For years now, Bangaloreans have gotten accustomed to seeing dug up roads across the city. Furthermore, one doesn’t know who has dug it up or why and when it is likely to be closed. And then traffic suffers. The traffic police are clueless about the roadwork and are then forced to divert traffic.
"Sometimes we don’t even know who has dug up the road", points out Praveen Sood, Additional Commissioner of Police (Traffic). Nothing new in namma Bengaluru. Coordination, or the lack of it has always been a challenge for many local authorities – BBMP, BTP, BWSSB, BDA, BMTC, and so on.
But times are changing and Bangaloreans can now expect some much-required change in the functioning of various agencies. Take the case of a sewerage line being repaired by the BWSSB in Ulsoor, between MEG Gate and Sathyanarayana temple. The water board and traffic police have signed what is called the Public Works Coordination Agreement (PWCA), a first of its kind system introduced in Bengaluru. This is to ensure better coordination between these agencies and divert traffic accordingly.
The signatures indicate that the agenices have ‘approved’ the execution of the project, keeping in mind their respective areas of work. It is also a way for them to be aware of the details of such projects.
The state government, under the support of the chief minister’s Agenda for Bengaluru Infrastructure Development (ABIDe) task force, has introduced the PWCA. Dr Ashwin Mahesh, Urban Strategy Advisor for the Government of Karnataka and Member of the ABIDe task force says, “The agreement is between all the city agenices, and they have all agreed to work through this mechanism”. He adds that this was agreed upon at a high-level coordination committee meeting in November, chaired by Dr Ravindra, Advisor to Chief Minister on Urban Affairs and ABIDe task force member.
The agreement though is not mandatory but “a gentlemanly agreement between various agencies under the aegis of ABIDe”, says Sood.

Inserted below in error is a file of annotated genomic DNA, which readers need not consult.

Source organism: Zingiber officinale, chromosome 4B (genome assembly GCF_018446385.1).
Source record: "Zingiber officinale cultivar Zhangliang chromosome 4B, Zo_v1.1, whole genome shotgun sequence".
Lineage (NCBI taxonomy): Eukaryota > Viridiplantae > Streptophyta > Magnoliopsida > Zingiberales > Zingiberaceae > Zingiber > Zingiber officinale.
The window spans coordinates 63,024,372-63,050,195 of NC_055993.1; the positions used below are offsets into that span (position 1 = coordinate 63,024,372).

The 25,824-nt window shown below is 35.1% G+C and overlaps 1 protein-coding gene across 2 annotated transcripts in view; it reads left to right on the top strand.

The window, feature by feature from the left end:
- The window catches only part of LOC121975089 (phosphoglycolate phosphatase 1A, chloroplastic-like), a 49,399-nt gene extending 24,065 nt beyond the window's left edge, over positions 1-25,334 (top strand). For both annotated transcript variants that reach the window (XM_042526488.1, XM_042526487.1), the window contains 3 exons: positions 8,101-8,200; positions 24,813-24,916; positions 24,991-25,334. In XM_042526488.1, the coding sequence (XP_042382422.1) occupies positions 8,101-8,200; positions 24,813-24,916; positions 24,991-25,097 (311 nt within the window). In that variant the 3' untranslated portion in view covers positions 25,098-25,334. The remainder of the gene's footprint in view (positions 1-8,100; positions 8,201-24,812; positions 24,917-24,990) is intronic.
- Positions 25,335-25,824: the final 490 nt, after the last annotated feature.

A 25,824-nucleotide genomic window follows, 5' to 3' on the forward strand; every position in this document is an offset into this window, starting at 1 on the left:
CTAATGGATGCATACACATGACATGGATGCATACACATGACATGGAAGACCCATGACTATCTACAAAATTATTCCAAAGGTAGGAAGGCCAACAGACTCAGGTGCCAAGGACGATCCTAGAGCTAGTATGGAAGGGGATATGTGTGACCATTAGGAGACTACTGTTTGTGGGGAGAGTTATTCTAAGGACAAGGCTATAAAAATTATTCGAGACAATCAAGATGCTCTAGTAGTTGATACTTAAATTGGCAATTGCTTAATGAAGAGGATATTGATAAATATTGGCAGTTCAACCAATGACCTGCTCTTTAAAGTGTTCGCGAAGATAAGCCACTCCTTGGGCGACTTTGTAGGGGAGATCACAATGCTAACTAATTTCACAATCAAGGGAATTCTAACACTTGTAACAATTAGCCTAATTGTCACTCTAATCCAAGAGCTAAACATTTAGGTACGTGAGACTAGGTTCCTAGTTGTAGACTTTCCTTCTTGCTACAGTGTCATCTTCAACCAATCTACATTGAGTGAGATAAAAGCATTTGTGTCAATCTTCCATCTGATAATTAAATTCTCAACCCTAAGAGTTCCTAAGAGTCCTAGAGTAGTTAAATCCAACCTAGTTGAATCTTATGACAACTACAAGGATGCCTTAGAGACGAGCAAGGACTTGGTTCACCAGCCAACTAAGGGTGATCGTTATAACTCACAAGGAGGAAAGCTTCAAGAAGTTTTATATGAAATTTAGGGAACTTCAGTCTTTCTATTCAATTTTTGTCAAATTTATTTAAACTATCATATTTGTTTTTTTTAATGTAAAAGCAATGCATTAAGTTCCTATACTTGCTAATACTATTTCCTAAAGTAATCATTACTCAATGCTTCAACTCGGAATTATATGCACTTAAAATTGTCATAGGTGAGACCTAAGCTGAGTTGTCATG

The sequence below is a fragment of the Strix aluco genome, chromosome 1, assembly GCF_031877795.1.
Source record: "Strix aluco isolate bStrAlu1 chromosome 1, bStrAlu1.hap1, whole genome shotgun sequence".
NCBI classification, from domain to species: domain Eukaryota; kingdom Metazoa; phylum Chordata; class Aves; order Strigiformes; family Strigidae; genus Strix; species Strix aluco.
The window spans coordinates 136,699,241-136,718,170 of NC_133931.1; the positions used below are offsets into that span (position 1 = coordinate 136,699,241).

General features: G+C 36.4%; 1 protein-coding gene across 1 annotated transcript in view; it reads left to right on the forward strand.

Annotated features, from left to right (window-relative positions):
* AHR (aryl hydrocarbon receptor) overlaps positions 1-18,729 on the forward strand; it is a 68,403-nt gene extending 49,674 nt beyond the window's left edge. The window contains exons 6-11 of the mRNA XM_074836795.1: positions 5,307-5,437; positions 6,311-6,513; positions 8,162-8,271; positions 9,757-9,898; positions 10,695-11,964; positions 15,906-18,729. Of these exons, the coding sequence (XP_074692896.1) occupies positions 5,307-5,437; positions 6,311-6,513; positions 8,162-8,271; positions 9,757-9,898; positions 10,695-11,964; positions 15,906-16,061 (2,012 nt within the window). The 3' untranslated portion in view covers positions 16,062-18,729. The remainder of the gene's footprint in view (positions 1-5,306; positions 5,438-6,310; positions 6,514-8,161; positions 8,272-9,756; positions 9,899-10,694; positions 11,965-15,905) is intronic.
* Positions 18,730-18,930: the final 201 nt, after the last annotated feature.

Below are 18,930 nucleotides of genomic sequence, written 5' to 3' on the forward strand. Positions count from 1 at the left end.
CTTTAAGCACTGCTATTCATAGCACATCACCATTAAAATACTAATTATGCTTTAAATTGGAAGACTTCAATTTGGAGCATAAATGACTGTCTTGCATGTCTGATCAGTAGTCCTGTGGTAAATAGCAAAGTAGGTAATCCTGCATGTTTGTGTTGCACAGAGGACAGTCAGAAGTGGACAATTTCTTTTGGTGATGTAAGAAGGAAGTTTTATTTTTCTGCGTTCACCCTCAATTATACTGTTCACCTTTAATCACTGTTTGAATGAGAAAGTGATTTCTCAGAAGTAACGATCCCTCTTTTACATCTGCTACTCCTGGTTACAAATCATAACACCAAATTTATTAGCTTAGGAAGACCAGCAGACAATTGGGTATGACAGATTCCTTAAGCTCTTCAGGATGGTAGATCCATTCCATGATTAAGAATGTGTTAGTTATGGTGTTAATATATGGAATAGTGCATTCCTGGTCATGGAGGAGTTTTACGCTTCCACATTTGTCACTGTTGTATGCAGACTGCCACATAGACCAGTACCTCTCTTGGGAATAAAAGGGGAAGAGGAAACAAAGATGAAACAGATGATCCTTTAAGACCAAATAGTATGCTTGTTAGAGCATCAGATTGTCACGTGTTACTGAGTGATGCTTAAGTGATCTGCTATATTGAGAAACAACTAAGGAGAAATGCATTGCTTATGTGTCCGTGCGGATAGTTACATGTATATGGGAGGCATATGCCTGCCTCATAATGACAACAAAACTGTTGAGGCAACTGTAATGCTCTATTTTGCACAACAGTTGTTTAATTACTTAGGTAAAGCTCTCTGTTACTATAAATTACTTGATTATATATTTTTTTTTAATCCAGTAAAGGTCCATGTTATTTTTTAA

Mahesh explains that when a road-work project is taken up, say by BBMP, BESCOM, BWSSB or any other civic agency, they should mention the nature of work in this agreement. This should include the date of starting the work and date of possible completion. If say, telephone lines have to be shifted for the project, the executing agency should write to the BSNL asking them to shift the lines.
Likewise, if any other agency is involved, the main executing agency should get a signature from these agencies and then carry out the work. In case of BBMP-related works, the BTP will sign the PWCA last. In case of work to be carried out by other agencies, BBMP will sign last.
In the case of the BWSSB work in Ulsoor, Sood says that the BWSSB has stated that the work will take three and a half months to complete. The start and end dates mentioned in the agreement are November 16th and February 28th, he says. “It will be some kind of a moral binding. Let’s see what happens”.
Sood also cites two more examples where such agreements have been signed. For replacing a sewage pipe on Chinmaya Mission Road in Indiranagar, the BWSSB and traffic police have signed an agreement. As per the PWCA, this work is between November 25th and January 10th, he says. A private company, Tata Communications are laying electric cables on Mahatma Gandhi Road, for which they have signed the agreement along with the BBMP and traffic police. Sood says that the schedule for this work is between December 11th and March 2nd.
The PWCA is to be used only for short-term projects that require cutting of the road and blocking/diversion of traffic. Sood says that for long-term projects like flyovers and underpasses, this agreement will not be used as they require a different kind of traffic management. Neither will it be applied for very short, one-day type works.
Sood also explains that the Bangalore Traffic Police will block or divert traffic only after the executing agency brings their raw material to the site and is ready to begin work. He says that such an agreement is necessary since very often roads are dug up and not restored, or a project is started but not completed.